Morgan, Thomas J., and Elizabeth Chambers. Papers, 1878-1912 | Illinois History and Lincoln Collections
Thomas J. Morgan (1847-1912), a lawyer, socialist, and labor leader, was born in Birmingham, England, and came to Chicago where he became president of the Machinists' Union in 1874. Thereafter, he was active in numerous labor organizations as an official, speaker, and writer as well as a frequent labor and socialist nominee for political office. He represented Chicago's labor organizations on the committee promoting the World's Columbian Exposition in 1893. From 1909 to 1911, he issued a weekly publication, The Provoker.
His wife, Elizabeth Chambers Morgan, was also deeply involved in the labor movement. Among other activities, she investigated sweatshop conditions among women workers in Chicago in 1891. She compiled the correspondence and clippings in this collection.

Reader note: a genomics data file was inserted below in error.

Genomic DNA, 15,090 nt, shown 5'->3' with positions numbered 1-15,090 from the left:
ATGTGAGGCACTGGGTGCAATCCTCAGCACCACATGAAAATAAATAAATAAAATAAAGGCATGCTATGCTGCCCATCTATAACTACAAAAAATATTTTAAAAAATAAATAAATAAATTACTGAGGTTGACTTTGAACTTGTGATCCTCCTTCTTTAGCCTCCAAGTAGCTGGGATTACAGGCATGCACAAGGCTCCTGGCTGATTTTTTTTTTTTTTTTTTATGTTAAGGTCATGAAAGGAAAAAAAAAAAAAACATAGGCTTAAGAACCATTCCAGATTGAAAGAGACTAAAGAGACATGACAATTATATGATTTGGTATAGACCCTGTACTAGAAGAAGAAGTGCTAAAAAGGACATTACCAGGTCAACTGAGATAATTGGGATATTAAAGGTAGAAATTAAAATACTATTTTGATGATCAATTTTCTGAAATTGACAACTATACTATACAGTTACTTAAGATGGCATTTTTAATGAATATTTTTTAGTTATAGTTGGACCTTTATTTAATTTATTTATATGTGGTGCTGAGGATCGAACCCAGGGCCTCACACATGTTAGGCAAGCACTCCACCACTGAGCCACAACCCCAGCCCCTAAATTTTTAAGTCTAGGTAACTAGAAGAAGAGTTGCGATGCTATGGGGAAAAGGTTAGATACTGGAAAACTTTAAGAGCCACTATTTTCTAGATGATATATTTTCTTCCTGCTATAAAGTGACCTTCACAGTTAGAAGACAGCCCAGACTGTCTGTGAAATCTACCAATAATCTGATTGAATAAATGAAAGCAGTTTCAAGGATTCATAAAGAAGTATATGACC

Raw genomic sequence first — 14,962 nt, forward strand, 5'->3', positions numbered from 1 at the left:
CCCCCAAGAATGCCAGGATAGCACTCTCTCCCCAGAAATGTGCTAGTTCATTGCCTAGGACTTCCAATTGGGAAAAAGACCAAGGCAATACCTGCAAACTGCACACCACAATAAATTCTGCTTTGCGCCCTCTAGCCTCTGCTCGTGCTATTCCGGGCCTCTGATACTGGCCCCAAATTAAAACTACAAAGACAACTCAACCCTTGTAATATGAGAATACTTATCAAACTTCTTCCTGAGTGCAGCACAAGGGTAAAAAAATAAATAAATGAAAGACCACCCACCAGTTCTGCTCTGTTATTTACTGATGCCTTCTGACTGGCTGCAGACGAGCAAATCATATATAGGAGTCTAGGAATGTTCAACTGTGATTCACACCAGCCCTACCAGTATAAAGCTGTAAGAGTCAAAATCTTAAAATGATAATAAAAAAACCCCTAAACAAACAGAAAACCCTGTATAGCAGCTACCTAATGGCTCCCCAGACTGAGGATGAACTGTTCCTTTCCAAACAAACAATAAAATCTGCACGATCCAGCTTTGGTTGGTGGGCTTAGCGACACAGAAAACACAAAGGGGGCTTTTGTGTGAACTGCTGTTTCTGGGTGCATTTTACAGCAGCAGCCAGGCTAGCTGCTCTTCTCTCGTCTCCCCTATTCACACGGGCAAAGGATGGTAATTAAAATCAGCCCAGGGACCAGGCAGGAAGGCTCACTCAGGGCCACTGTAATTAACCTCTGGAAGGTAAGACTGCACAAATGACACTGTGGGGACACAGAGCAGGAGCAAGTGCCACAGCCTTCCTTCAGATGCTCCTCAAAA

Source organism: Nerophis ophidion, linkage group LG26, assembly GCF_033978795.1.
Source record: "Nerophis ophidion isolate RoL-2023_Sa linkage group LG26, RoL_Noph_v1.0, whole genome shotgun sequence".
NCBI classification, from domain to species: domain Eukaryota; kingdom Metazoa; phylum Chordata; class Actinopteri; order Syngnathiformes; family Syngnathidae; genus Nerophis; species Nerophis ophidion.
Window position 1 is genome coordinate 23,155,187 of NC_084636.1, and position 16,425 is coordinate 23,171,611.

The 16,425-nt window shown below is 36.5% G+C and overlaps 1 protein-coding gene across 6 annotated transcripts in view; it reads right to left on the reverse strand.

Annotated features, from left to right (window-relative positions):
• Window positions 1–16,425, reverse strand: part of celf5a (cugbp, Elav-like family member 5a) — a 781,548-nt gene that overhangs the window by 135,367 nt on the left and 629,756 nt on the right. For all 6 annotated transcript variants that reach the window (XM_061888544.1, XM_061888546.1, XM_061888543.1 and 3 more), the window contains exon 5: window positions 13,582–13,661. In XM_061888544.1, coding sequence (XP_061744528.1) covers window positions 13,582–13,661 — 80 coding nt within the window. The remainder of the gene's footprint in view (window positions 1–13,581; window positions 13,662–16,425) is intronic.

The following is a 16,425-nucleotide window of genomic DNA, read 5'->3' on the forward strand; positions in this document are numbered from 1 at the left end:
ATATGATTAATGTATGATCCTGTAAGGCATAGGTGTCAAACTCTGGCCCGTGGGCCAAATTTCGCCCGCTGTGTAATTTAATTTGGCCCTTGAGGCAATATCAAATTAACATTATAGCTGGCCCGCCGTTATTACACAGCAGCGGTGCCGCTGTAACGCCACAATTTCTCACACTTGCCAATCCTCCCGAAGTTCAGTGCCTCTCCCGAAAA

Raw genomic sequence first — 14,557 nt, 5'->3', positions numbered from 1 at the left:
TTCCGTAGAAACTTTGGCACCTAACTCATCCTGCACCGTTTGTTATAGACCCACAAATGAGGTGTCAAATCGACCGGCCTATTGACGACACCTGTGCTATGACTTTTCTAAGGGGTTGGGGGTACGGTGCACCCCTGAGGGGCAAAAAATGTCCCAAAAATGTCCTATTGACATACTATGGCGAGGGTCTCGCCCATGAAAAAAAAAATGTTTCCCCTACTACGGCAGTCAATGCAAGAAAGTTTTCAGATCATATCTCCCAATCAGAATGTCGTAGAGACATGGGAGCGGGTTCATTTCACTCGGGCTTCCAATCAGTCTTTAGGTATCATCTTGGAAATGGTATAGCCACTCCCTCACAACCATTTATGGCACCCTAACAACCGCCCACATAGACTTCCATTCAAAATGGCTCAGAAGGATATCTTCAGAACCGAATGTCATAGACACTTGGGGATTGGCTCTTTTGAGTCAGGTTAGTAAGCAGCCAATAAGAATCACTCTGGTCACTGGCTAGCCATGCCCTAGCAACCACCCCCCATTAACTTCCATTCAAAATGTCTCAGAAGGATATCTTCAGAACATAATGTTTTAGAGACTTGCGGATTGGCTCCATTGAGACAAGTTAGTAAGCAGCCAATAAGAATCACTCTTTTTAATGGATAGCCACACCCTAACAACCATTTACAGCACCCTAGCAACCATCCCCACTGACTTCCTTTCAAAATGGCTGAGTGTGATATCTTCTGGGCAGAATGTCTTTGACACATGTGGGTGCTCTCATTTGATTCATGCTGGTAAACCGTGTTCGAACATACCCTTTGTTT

The collection contains letters, pamphlets, posters, reports, minutes of various organizations, speeches, reports of trials, and clippings on all phases of the Morgans' activities and interests, as well as materials on The Provoker. The collection concerns labor organizations and socialism as well as political, social, philosophical and legal subjects. Specifically mentioned in relation to labor are trusts and the anti-trust laws, the unemployment problem, the right to work, the formation of unions and of a labor party, women's suffrage, taxation, and education.
Correspondents include John P. Altgeld, J. Mahlon Barnes, Charles L. Breckon, Eugene Debs, John and Paul Ehmann, G. T. Fraenckel, Samuel Gompers, Mary Harris ("Mother") Jones, E. W. Latchem, R. W. McClaughry, Aaron L. Voorhees, and John M. Work.
Materials in the collection include loose materials initially housed in 64 folders (now subdivided further for preservation reasons) and 19 bound volumes. They were organized for microfilming in 1967-1968, and are available on seven reels. See also the collection of Thomas J. Morgan Papers in the University of Chicago Library, for which there is an online inventory (2009).
The Illinois Historical Survey, predecessor to the Illinois History and Lincoln Collections, acquired the collection before 1956.
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